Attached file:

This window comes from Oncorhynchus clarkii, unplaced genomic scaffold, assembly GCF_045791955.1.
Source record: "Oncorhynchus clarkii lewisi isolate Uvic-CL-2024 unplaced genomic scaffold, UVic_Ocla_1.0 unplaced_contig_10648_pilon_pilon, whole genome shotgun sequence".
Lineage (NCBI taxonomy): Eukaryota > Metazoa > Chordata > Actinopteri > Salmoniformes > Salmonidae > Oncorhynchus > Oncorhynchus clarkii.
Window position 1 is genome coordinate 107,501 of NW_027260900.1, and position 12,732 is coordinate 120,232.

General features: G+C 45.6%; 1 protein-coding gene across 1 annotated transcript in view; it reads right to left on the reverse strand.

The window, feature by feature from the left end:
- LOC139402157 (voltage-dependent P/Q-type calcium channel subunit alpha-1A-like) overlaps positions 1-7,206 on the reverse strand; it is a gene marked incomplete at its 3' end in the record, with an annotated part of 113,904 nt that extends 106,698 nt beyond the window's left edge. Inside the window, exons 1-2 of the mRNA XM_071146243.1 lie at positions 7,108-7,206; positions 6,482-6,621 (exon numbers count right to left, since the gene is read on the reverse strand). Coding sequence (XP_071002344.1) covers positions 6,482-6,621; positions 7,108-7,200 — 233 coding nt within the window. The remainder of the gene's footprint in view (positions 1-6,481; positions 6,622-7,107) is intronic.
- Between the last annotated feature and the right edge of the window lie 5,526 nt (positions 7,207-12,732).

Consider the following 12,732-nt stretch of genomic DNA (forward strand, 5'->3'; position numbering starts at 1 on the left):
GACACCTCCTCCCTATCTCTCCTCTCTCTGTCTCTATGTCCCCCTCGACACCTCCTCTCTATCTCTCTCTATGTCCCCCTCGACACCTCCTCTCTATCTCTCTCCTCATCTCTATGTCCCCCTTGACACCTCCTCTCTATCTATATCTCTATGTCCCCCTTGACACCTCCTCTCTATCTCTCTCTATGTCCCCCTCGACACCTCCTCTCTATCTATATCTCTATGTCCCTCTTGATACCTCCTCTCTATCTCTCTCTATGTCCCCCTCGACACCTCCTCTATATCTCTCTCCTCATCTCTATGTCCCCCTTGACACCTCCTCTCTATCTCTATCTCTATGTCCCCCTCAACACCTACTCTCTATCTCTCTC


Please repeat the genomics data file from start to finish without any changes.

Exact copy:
This window comes from Oncorhynchus clarkii, unplaced genomic scaffold, assembly GCF_045791955.1.
Source record: "Oncorhynchus clarkii lewisi isolate Uvic-CL-2024 unplaced genomic scaffold, UVic_Ocla_1.0 unplaced_contig_10648_pilon_pilon, whole genome shotgun sequence".
Lineage (NCBI taxonomy): Eukaryota > Metazoa > Chordata > Actinopteri > Salmoniformes > Salmonidae > Oncorhynchus > Oncorhynchus clarkii.
Window position 1 is genome coordinate 107,501 of NW_027260900.1, and position 12,732 is coordinate 120,232.

General features: G+C 45.6%; 1 protein-coding gene across 1 annotated transcript in view; it reads right to left on the reverse strand.

The window, feature by feature from the left end:
- LOC139402157 (voltage-dependent P/Q-type calcium channel subunit alpha-1A-like) overlaps positions 1-7,206 on the reverse strand; it is a gene marked incomplete at its 3' end in the record, with an annotated part of 113,904 nt that extends 106,698 nt beyond the window's left edge. Inside the window, exons 1-2 of the mRNA XM_071146243.1 lie at positions 7,108-7,206; positions 6,482-6,621 (exon numbers count right to left, since the gene is read on the reverse strand). Coding sequence (XP_071002344.1) covers positions 6,482-6,621; positions 7,108-7,200 — 233 coding nt within the window. The remainder of the gene's footprint in view (positions 1-6,481; positions 6,622-7,107) is intronic.
- Between the last annotated feature and the right edge of the window lie 5,526 nt (positions 7,207-12,732).

Consider the following 12,732-nt stretch of genomic DNA (forward strand, 5'->3'; position numbering starts at 1 on the left):
GACACCTCCTCCCTATCTCTCCTCTCTCTGTCTCTATGTCCCCCTCGACACCTCCTCTCTATCTCTCTCTATGTCCCCCTCGACACCTCCTCTCTATCTCTCTCCTCATCTCTATGTCCCCCTTGACACCTCCTCTCTATCTATATCTCTATGTCCCCCTTGACACCTCCTCTCTATCTCTCTCTATGTCCCCCTCGACACCTCCTCTCTATCTATATCTCTATGTCCCTCTTGATACCTCCTCTCTATCTCTCTCTATGTCCCCCTCGACACCTCCTCTATATCTCTCTCCTCATCTCTATGTCCCCCTTGACACCTCCTCTCTATCTCTATCTCTATGTCCCCCTCAACACCTACTCTCTATCTCTCTC